The special concept behind Boyhood – "the unique selling proposition" in marketing terms – has been well-known by now: director Richard Linklater filmed a group of actors portraying a family over the course of twelve years. Whereas other coming-of-age films need at least three actors to convincingly sketch characters growing up, this highly original approach has resulted in one actor for each character. We see Ethan Hawke getting a little more grey each vignette, we witness Patricia Arquette's hairdos going from nice to questionable to classy and, most important, we are there when Ellar Coltrane grows from ages six to eighteen.
Talking too much about the story would count as unforgivable spoiling, but rest assured: you're not missing much without plot details. You can safely enter your local theater and let Boyhood capture you and surprise you. Because the scenes all take place at different times in the boy's life, the movie works as a snap shot, a high school yearbook filled with memories. And what a yearbook it is. Subtle, funny details work exceptionally well within the framework of the almost three-hour movie: when father and son go on a camping trip together, they start wondering if there will ever be another Star Wars movie. How prophetic of Linklater, with Episode VII slated for next year. Then there's the obligatory talk about the use of condoms Ethan Hawke's character feels he needs to have with his kids, and the ensuing embarrassment. Or the fact that Ellar Coltrane (in real life) picked up an interest in photography, which was subsequently worked into his fictional Mason Jr.
Richard Linklater has always balanced small projects with studio films. Boyhood – with its micro budget – is a small project with the scope of a studio film. There's a well-balanced soundtrack, amazing cinematography and terrific acting, and yet most scenes are intimate with no more than three or four actors in one confined setting.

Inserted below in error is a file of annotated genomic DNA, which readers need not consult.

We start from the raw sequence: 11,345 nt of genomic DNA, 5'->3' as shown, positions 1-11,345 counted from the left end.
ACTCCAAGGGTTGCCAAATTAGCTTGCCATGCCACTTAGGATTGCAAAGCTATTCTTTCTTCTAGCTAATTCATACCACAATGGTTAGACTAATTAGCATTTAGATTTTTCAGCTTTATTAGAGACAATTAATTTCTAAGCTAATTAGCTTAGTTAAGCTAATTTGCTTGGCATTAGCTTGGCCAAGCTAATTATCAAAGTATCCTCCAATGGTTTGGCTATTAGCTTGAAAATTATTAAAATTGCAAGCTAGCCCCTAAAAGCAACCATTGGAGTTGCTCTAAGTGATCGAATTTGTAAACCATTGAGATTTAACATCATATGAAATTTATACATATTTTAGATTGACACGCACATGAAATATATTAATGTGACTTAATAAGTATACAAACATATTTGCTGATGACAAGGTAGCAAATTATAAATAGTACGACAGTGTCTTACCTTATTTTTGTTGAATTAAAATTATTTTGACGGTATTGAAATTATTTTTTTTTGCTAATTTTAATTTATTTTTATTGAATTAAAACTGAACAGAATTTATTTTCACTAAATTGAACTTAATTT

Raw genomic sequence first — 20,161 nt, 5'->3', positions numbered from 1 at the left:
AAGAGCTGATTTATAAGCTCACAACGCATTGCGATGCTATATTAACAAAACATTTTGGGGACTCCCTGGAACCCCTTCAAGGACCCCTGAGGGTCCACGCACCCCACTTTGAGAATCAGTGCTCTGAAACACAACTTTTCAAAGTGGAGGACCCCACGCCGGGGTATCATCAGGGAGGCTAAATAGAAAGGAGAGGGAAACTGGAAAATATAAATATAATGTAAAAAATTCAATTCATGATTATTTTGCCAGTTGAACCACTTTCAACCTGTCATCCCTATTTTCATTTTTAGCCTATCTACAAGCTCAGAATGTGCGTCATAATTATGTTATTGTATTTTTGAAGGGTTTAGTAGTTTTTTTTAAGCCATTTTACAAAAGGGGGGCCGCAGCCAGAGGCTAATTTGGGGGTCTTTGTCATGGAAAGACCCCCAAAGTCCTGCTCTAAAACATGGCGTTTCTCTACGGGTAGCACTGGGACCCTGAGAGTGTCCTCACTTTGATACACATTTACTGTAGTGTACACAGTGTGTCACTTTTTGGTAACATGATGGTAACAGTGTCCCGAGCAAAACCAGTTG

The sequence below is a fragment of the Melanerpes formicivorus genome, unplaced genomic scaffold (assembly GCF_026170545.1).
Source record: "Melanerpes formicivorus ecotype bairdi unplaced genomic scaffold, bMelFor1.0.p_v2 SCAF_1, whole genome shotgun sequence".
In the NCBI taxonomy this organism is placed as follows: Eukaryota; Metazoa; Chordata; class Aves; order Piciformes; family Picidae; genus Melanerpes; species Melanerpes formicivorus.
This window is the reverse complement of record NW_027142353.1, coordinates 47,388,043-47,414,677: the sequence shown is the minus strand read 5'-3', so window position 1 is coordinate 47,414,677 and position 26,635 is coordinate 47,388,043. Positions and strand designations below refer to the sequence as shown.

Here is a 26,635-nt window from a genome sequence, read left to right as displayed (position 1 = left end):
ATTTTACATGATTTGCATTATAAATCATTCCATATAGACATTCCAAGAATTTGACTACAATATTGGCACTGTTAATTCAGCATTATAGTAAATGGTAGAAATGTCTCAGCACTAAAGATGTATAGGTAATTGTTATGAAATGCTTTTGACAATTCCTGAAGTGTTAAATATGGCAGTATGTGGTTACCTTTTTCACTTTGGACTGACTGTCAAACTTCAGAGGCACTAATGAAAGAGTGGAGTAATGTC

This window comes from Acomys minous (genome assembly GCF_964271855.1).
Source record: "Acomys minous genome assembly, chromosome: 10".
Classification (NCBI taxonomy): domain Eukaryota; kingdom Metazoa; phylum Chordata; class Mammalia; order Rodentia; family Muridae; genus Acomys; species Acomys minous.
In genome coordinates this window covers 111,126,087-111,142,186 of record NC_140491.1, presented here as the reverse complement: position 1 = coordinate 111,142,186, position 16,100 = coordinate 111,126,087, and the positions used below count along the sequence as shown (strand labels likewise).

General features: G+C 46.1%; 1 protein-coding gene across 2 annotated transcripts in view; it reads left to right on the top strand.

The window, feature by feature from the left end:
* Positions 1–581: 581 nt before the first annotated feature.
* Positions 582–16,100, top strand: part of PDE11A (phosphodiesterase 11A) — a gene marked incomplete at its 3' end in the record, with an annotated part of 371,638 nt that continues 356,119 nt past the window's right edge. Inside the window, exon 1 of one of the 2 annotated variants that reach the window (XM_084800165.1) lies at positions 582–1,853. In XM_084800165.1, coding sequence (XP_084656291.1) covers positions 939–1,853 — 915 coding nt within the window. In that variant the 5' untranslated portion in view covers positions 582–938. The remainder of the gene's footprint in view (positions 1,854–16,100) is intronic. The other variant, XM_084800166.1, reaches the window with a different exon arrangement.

Boyhood is not for everyone. More than two people (including the very bang-up fiancée of one of my best friends) got up and left the auditorium before the credits rolled, more than likely because they were fed up with Mason's bleak outlook on life. He's prone to mumbling, and sometimes his rants go a long way without being profound. In my experience, however, that's exactly what growing up is like. Were our thoughts always as coherent when we were 14 or 15? And didn't we like to wallow in our own crapulence*, complaining about how miserable we were because life wasn't fair? In that regard, Linklater's screenplay is amazing in its accurate portrayal of youngsters and their mindset.
If Boyhood is playing in your area, do yourself a favor and check it out. You may laugh, or you may hurl, but this film will stay with you after the credits rolled. Yours truly liked it. Highly recommended.
(P.S. The R-rating is, once again, baffling. Aside from some curse words (which The Goonies had too) and some light beers that are drunk, there's nothing remotely offending. This movie can be seen by all.)
[*© Josh Weinstein/Bill Oakley]
Julian De Backer, 20 July 2014
Originally published on The Reel Place.